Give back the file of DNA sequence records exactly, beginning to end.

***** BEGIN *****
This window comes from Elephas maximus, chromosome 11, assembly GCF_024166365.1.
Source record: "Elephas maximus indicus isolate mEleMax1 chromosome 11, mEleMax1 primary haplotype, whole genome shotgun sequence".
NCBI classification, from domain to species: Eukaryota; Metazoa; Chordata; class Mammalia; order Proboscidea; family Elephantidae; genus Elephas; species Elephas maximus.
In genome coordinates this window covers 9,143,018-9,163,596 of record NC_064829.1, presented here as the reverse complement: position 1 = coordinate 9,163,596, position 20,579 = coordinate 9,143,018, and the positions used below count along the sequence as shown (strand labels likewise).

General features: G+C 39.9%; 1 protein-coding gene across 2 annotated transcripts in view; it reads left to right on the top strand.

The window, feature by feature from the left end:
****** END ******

This window comes from Elephas maximus, chromosome 11, assembly GCF_024166365.1.
Source record: "Elephas maximus indicus isolate mEleMax1 chromosome 11, mEleMax1 primary haplotype, whole genome shotgun sequence".
NCBI classification, from domain to species: Eukaryota; Metazoa; Chordata; class Mammalia; order Proboscidea; family Elephantidae; genus Elephas; species Elephas maximus.
In genome coordinates this window covers 9,143,018-9,163,596 of record NC_064829.1, presented here as the reverse complement: position 1 = coordinate 9,163,596, position 20,579 = coordinate 9,143,018, and the positions used below count along the sequence as shown (strand labels likewise).

General features: G+C 39.9%; 1 protein-coding gene across 2 annotated transcripts in view; it reads left to right on the top strand.

The window, feature by feature from the left end: